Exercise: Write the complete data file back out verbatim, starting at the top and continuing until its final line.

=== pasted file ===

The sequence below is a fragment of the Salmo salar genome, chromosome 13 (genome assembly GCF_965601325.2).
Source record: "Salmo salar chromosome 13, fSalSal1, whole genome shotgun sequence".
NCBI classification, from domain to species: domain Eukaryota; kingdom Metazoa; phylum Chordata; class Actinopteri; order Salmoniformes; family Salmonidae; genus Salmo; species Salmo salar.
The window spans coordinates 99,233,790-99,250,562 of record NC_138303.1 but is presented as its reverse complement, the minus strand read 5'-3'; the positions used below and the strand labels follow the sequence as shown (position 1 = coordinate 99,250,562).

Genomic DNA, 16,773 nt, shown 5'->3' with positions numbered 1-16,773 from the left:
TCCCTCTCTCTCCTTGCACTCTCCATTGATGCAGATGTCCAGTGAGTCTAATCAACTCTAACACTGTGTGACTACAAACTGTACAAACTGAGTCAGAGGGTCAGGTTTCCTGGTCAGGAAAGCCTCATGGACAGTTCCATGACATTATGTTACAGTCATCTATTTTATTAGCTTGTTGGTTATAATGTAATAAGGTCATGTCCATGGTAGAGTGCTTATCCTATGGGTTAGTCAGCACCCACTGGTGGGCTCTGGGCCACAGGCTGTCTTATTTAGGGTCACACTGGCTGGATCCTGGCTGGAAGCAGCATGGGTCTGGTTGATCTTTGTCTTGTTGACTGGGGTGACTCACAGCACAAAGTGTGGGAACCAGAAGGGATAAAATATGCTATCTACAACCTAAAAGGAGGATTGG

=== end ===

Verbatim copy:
The sequence below is a fragment of the Salmo salar genome, chromosome 13 (genome assembly GCF_965601325.2).
Source record: "Salmo salar chromosome 13, fSalSal1, whole genome shotgun sequence".
NCBI classification, from domain to species: domain Eukaryota; kingdom Metazoa; phylum Chordata; class Actinopteri; order Salmoniformes; family Salmonidae; genus Salmo; species Salmo salar.
The window spans coordinates 99,233,790-99,250,562 of record NC_138303.1 but is presented as its reverse complement, the minus strand read 5'-3'; the positions used below and the strand labels follow the sequence as shown (position 1 = coordinate 99,250,562).

Genomic DNA, 16,773 nt, shown 5'->3' with positions numbered 1-16,773 from the left:
TCCCTCTCTCTCCTTGCACTCTCCATTGATGCAGATGTCCAGTGAGTCTAATCAACTCTAACACTGTGTGACTACAAACTGTACAAACTGAGTCAGAGGGTCAGGTTTCCTGGTCAGGAAAGCCTCATGGACAGTTCCATGACATTATGTTACAGTCATCTATTTTATTAGCTTGTTGGTTATAATGTAATAAGGTCATGTCCATGGTAGAGTGCTTATCCTATGGGTTAGTCAGCACCCACTGGTGGGCTCTGGGCCACAGGCTGTCTTATTTAGGGTCACACTGGCTGGATCCTGGCTGGAAGCAGCATGGGTCTGGTTGATCTTTGTCTTGTTGACTGGGGTGACTCACAGCACAAAGTGTGGGAACCAGAAGGGATAAAATATGCTATCTACAACCTAAAAGGAGGATTGG